President Edward Burger

Higher Ed Episodes

President Edward Burger and Jennifer Stayton of Austin National Public Radio affiliate KUT explore topics of higher education, lifelong learning, and exercising the brain in this lively and entertaining weekly podcast.

President Edward Burger and KUT's Jennifer Stayton

Episodes

Posted: December 8, 2019 at 6:00am

In the very first episode of KUT’s podcast “Higher Ed ,” Southwestern University President Dr. Ed Burger and KUT’s Jennifer Stayton talked about the importance of failure to learning. Has any thinking changed about that concept in the past five years?

Ed says he has greater clarity now than he had five years ago about one aspect of effective failure. He says he better understands the difference between just bouncing back from failure and actually learning from it.

“It’s not the mistake, it’s what comes next,” says Ed. “If you make a mistake and say ‘well, that didn’t work; I’m going to try something else,’ that’s tenacity, which is fantastic and perseverance, which is wonderful. But it’s not effective failure.”

So what exactly is effective failure?

“It’s stopping and it’s holding that attempt that didn’t work, ” says Ed. “And instead of doing the cultural norm, which is to pretend it didn’t happen and sweep it under the rug…instead of focusing on perfection, focus on the process.”

Ed believes that what makes a failure “effective” is the evaluation that follows.

“You hold that failed attempt in your mind until you have an epiphany, until you have an insight,” suggests Ed. “Until you see something that was there but you hadn’t seen before. And then you can dismiss it, let it go and do something else.”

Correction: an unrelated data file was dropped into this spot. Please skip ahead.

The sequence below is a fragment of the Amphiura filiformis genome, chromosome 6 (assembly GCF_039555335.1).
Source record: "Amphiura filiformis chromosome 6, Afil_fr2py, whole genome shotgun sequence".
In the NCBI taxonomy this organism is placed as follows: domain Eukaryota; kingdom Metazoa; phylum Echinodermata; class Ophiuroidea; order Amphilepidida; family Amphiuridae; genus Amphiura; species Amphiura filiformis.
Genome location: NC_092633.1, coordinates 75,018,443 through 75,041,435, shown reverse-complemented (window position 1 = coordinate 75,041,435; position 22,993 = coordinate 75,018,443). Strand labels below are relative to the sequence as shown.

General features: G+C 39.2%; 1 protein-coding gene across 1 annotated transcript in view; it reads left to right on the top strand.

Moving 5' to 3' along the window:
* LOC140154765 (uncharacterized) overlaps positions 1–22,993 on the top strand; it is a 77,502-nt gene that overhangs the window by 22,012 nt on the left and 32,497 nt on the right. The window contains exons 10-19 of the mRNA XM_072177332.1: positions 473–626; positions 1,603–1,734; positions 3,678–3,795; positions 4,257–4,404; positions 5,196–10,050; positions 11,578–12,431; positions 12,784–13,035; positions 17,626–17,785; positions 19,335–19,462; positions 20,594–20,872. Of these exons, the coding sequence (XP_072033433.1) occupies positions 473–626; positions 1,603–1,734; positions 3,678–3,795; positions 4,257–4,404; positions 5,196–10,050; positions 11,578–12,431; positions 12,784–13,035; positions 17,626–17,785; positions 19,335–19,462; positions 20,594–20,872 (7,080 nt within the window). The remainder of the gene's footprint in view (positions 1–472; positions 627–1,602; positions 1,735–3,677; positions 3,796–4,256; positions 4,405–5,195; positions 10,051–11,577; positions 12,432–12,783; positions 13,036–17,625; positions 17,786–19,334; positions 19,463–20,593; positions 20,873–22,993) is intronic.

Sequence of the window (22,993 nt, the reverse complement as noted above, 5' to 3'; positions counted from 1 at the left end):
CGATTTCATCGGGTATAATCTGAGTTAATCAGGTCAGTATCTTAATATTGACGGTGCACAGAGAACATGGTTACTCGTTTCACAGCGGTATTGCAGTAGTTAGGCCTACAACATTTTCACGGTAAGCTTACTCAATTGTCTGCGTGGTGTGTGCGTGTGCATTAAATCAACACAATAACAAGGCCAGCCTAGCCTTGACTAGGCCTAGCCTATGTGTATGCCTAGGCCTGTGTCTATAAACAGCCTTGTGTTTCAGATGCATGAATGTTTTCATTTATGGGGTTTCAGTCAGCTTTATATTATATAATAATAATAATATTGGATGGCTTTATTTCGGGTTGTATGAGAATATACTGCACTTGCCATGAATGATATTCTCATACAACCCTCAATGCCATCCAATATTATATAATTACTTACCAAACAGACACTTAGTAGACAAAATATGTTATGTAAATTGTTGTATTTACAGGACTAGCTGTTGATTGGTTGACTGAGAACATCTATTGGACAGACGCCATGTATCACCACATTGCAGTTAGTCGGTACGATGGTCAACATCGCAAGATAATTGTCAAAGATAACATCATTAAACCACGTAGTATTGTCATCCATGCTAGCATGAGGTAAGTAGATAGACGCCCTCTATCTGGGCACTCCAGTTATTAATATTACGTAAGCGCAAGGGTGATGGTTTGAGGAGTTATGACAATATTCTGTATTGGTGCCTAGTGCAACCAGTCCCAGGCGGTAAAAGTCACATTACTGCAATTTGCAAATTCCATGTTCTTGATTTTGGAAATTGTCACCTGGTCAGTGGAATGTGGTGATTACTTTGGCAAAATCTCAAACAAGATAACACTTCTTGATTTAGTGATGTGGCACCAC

And Ed says that “letting go” is crucial to the process so that people do not get stuck wallowing in their failures.

“That letting go… can be challenging for some people who do not want to let go and who say ‘see,  I’m not good at that; I can’t do it,’ ” Ed points out. “But instead … the letting go is just as important as the learning.”

Listen to the entire episode to hear more about incorporating effective failure into daily life and learning. That opportunity may present itself before the episode even ends (depending on the solution to last episode’s puzzler about art with matchsticks!).

This episode was recorded on Oct. 22, 2019.

 



 

Posted: November 24, 2019 at 6:00am

“Thank you” may not always be the words that come to mind when struggling through a difficult lesson or dealing with a mountain of homework in school. But in this episode of KUT’s podcast “Higher Ed ,” Southwestern University President Dr. Ed Burger and KUT’s Jennifer Stayton discuss the role that gratitude can play in learning and education.

Ed firmly believes that those two little words can play a big part in enhancing learning – especially when the going seems tough.

“What if that frustration actually ended up being kind of a positive? What if we became grateful for being frustrated, as a state?” asks Ed. “The truth is, I think that gratitude is such a powerful mindset to move us in a positive direction.”

Ed maintains that expressions of gratitude have a ripple effect on all manner of work in and out of school.